Here’s a story about a guy who robbed six banks in New Jersey but only on Thursdays. “No reason was given for choosing that particular day,” notes the A.P. article. Perhaps he knew something about how the banks did business; perhaps his astrologist told him Thursdays were lucky; perhaps it simply fit his schedule.
In any case, it reminded me of a story I once heard about an Iowa bank employee named Bernice Geiger, who was arrested in 1961 for embezzling more than $2 million over the course of many years. The bank happened to be owned by her father. Bernice was reportedly very generous, giving lots of the money away. Upon her arrest, the bank went bust. Sent to prison, she was paroled five years later, and moved back in with her parents, who apparently were forgiving types.
Geiger was reportedly exhausted by the time she was arrested. Why? Because she never took vacations. This turned out to be a key component in her crime. As the story goes — this was told to me by a retired Sioux City cop, though I’ve never been able to confirm it — the reason she never took vacations was that she was keeping two sets of books and couldn’t risk a fill-in employee discovering her embezzlement. The most interesting part, according to the cop, is that after prison Geiger went to work for a banking oversight agency to help stop embezzlement. Her biggest contribution: looking for employees who failed to take vacation. This simple metric turned out to have strong predictive power in stopping embezzlement.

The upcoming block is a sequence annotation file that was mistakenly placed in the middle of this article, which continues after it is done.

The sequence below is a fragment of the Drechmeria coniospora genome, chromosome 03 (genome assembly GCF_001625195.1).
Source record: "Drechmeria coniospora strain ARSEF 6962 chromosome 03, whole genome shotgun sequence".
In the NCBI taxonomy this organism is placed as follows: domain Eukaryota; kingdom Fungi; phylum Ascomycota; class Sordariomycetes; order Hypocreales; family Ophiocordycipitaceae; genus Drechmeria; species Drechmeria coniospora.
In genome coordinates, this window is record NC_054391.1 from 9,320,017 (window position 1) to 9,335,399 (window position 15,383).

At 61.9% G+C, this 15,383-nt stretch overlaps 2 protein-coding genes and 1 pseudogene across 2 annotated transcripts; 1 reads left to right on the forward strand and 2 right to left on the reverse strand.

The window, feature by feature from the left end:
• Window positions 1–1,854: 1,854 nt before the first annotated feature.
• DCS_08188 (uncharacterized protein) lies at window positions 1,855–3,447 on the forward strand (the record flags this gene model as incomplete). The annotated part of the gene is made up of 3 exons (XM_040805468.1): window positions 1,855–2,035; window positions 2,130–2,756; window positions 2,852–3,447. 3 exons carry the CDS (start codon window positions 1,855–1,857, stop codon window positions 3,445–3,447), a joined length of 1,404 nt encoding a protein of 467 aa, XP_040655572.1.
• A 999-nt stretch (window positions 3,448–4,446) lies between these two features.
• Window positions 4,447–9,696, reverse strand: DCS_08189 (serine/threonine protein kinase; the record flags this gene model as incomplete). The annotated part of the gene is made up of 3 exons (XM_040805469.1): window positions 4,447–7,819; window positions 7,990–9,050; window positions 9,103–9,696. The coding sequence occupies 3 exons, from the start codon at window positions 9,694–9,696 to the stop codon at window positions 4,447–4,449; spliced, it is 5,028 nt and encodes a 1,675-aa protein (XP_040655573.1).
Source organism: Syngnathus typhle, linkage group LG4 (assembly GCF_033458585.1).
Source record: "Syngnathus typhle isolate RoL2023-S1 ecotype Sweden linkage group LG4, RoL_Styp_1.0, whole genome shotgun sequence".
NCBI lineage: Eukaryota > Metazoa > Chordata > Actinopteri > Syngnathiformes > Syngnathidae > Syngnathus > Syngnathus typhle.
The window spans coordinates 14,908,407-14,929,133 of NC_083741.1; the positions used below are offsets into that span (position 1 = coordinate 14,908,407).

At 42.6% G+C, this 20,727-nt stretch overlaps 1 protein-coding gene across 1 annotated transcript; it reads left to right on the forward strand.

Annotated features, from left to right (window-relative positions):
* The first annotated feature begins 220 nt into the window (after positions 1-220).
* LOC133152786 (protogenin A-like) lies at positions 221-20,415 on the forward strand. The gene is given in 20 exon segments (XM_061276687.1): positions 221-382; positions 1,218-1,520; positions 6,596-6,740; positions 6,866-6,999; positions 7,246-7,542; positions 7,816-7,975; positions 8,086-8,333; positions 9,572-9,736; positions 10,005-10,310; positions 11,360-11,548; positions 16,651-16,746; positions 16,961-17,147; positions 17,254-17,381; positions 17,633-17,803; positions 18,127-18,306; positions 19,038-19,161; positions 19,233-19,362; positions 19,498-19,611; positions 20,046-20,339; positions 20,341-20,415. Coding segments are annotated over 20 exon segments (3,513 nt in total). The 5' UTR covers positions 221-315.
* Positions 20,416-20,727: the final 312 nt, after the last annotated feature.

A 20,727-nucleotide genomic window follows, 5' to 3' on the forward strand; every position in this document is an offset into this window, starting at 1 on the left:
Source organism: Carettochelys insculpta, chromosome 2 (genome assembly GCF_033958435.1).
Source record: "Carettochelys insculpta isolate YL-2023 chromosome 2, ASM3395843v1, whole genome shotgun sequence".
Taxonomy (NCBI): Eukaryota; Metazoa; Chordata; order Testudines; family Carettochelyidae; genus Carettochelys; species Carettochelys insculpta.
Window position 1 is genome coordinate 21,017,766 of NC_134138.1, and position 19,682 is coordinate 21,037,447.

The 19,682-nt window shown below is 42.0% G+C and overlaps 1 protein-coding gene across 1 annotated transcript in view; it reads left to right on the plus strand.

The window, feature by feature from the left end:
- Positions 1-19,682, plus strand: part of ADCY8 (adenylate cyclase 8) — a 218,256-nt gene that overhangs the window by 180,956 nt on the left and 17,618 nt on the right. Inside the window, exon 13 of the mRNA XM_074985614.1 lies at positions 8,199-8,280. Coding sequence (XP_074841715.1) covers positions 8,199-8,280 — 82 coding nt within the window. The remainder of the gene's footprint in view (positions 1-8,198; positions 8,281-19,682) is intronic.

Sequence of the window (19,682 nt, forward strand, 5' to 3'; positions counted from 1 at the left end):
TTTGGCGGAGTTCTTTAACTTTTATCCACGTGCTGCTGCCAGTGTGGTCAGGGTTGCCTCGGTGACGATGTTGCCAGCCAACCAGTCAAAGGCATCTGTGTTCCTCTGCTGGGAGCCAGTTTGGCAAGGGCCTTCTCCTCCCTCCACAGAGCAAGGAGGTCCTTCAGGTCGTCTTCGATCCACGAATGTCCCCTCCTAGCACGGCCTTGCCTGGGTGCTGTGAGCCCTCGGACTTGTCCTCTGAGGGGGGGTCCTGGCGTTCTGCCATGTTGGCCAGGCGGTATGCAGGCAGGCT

I wish I had more details, and/or I wish I knew how true this story may be. But the point is that, like cheating schoolteachers or colluding sumo wrestlers, the people who steal money from banks sometimes leave telltale patterns — whether it’s a lack of vacation or a string of Thursdays — that point the finger right at them.